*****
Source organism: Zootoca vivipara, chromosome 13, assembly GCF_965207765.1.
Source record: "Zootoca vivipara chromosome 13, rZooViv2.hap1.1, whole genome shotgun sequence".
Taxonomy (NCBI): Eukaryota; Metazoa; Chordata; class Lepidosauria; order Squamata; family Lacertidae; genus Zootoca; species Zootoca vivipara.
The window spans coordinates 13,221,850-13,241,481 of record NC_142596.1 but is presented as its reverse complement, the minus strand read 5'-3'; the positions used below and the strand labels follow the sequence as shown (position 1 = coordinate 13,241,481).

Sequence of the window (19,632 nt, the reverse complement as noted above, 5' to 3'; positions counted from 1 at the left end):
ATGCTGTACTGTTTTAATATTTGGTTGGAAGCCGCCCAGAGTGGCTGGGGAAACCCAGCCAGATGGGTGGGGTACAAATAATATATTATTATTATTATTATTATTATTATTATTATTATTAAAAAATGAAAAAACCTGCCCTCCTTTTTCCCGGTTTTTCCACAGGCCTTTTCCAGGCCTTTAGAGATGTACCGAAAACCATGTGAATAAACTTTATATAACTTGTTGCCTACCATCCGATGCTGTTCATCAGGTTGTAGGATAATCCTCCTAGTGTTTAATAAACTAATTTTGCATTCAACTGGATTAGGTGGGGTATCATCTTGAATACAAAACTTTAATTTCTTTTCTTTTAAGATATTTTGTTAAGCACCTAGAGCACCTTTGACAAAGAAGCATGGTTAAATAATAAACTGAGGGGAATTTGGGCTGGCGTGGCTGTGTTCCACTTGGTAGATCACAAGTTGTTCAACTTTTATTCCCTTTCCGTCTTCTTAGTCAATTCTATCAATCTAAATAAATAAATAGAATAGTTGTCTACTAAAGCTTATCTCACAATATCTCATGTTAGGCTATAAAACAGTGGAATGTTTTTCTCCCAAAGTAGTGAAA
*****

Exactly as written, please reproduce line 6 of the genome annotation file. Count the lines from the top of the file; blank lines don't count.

ATGCTGTACTGTTTTAATATTTGGTTGGAAGCCGCCCAGAGTGGCTGGGGAAACCCAGCCAGATGGGTGGGGTACAAATAATATATTATTATTATTATTATTATTATTATTATTATTATTAAAAAATGAAAAAACCTGCCCTCCTTTTTCCCGGTTTTTCCACAGGCCTTTTCCAGGCCTTTAGAGATGTACCGAAAACCATGTGAATAAACTTTATATAACTTGTTGCCTACCATCCGATGCTGTTCATCAGGTTGTAGGATAATCCTCCTAGTGTTTAATAAACTAATTTTGCATTCAACTGGATTAGGTGGGGTATCATCTTGAATACAAAACTTTAATTTCTTTTCTTTTAAGATATTTTGTTAAGCACCTAGAGCACCTTTGACAAAGAAGCATGGTTAAATAATAAACTGAGGGGAATTTGGGCTGGCGTGGCTGTGTTCCACTTGGTAGATCACAAGTTGTTCAACTTTTATTCCCTTTCCGTCTTCTTAGTCAATTCTATCAATCTAAATAAATAAATAGAATAGTTGTCTACTAAAGCTTATCTCACAATATCTCATGTTAGGCTATAAAACAGTGGAATGTTTTTCTCCCAAAGTAGTGAAA